Hendrix is the fourth case, after McCord, Christiansen, and Petter, to approve the use of a defined value clause, with the excess going to charity. But in so doing, Judge Paris emphasized the size and sophistication of the charity, the early participation of the charity and its counsel in crafting the transaction, the charity’s engagement of its own independent appraiser, the charity’s fiduciary obligation to ensure that it received the number of shares to which it was entitled, and the fundamental public policy of encouraging gifts to charity. As a result, the opinion is a reminder that all of the recent defined value formula cases have involved charity (not a return of property to the grantor or redirection of the assets elsewhere) and a warning that arm’s-length negotiations with the charity might be required, or at least will be given substantial weight.
In other words, Hendrix warns that the use of defined value formulas affirmed in the recent cases might be much narrower than first meets the eye (at least in the eyes of the Tax Court).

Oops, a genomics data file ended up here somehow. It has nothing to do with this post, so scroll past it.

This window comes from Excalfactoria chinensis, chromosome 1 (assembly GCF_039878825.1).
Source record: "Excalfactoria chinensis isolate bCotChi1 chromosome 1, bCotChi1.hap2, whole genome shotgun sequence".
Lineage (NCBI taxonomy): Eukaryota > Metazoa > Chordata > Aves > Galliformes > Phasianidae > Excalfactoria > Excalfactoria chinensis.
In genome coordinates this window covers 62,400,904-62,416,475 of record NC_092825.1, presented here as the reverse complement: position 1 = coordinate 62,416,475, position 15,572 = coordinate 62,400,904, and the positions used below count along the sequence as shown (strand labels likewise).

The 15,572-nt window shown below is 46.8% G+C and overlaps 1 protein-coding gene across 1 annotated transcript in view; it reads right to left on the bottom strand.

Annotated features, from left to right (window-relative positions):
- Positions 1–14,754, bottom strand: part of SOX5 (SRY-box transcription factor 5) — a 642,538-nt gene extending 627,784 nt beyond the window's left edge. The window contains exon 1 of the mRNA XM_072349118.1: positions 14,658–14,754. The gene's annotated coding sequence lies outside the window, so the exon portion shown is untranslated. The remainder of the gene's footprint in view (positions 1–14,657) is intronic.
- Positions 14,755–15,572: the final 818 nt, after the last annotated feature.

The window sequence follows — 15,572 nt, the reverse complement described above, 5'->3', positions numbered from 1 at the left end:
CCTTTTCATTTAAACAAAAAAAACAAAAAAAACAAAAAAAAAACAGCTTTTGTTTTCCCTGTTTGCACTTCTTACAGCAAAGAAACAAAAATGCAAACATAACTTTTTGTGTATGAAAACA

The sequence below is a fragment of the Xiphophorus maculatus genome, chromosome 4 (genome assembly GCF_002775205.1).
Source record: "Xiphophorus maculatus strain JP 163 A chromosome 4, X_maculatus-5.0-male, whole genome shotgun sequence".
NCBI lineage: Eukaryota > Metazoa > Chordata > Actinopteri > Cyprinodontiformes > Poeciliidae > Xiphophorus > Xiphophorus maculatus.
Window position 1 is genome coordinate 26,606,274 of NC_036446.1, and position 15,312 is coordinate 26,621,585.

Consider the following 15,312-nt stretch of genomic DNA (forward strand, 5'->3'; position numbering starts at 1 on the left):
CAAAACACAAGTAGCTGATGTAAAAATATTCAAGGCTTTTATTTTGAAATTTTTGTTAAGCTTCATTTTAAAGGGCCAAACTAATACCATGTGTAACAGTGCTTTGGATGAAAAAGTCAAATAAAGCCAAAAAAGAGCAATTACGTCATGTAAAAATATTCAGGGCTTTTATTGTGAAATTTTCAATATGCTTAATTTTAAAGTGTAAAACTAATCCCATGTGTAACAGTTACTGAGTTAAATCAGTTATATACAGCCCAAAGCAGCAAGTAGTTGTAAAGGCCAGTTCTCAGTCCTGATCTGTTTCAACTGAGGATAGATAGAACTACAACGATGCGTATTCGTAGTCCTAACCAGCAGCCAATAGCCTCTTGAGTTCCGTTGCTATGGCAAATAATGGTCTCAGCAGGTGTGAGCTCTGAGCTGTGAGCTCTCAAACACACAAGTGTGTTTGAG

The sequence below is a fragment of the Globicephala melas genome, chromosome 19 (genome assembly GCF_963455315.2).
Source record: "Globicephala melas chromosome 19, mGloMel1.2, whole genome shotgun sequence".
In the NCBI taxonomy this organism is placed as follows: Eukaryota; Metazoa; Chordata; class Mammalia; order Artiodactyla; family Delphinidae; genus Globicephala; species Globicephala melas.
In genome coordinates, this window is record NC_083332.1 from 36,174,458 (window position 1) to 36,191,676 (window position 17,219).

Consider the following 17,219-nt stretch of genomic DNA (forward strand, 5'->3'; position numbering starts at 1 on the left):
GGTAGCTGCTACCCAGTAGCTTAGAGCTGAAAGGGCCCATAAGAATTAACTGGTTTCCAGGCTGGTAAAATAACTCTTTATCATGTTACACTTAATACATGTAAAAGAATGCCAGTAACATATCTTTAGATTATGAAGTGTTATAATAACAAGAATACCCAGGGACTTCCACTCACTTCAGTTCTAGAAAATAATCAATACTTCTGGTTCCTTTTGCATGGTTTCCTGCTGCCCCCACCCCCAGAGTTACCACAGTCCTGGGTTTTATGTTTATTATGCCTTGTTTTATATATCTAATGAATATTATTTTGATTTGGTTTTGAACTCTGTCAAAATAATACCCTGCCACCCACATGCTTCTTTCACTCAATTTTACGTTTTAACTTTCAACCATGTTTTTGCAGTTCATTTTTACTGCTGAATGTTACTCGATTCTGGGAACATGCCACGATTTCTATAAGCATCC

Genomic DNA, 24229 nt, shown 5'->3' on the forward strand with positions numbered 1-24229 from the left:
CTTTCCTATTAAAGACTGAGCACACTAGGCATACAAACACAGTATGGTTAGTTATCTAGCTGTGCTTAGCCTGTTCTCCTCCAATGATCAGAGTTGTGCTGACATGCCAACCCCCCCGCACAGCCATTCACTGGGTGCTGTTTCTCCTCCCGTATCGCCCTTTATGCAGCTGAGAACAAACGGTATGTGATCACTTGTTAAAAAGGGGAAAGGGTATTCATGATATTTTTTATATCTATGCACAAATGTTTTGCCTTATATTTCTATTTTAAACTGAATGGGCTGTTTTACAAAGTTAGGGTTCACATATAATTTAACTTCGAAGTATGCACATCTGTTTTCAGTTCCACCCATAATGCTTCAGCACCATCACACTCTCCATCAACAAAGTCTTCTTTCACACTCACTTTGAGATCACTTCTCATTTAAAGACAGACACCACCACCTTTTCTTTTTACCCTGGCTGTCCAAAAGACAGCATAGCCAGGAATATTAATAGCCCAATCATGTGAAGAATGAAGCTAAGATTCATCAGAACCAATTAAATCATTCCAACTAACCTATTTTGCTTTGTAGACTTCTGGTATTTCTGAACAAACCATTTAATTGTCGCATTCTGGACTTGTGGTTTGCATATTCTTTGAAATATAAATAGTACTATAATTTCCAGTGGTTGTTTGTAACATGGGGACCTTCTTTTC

Number Four: The November 23rd Million-Dollar-Exemption Rumor
Although a rumor that the congressional deficit-reduction “supercommittee” would propose a return of the gift tax exemption to $1 million, effective immediately on November 23, 2011, was viewed as bogus by many observers, including the McGuireWoods Private Wealth Services Group, it received extremely widespread attention and doubtless precipitated a significant amount of transfers.